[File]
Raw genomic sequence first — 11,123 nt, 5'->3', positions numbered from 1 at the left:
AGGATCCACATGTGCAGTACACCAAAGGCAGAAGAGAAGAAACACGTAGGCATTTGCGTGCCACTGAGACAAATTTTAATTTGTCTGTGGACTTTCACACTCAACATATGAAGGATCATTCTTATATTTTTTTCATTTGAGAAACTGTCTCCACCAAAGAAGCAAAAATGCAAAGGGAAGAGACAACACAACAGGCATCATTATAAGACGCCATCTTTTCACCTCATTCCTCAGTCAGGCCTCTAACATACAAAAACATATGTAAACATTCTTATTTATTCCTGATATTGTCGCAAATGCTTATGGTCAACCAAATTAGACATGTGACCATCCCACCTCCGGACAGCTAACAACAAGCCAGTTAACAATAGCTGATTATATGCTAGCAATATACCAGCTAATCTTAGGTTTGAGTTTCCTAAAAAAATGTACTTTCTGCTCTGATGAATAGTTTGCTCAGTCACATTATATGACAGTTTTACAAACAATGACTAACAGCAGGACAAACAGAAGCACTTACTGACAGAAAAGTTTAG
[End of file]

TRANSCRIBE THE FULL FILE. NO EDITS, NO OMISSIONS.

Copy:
Raw genomic sequence first — 11,123 nt, 5'->3', positions numbered from 1 at the left:
AGGATCCACATGTGCAGTACACCAAAGGCAGAAGAGAAGAAACACGTAGGCATTTGCGTGCCACTGAGACAAATTTTAATTTGTCTGTGGACTTTCACACTCAACATATGAAGGATCATTCTTATATTTTTTTCATTTGAGAAACTGTCTCCACCAAAGAAGCAAAAATGCAAAGGGAAGAGACAACACAACAGGCATCATTATAAGACGCCATCTTTTCACCTCATTCCTCAGTCAGGCCTCTAACATACAAAAACATATGTAAACATTCTTATTTATTCCTGATATTGTCGCAAATGCTTATGGTCAACCAAATTAGACATGTGACCATCCCACCTCCGGACAGCTAACAACAAGCCAGTTAACAATAGCTGATTATATGCTAGCAATATACCAGCTAATCTTAGGTTTGAGTTTCCTAAAAAAATGTACTTTCTGCTCTGATGAATAGTTTGCTCAGTCACATTATATGACAGTTTTACAAACAATGACTAACAGCAGGACAAACAGAAGCACTTACTGACAGAAAAGTTTAG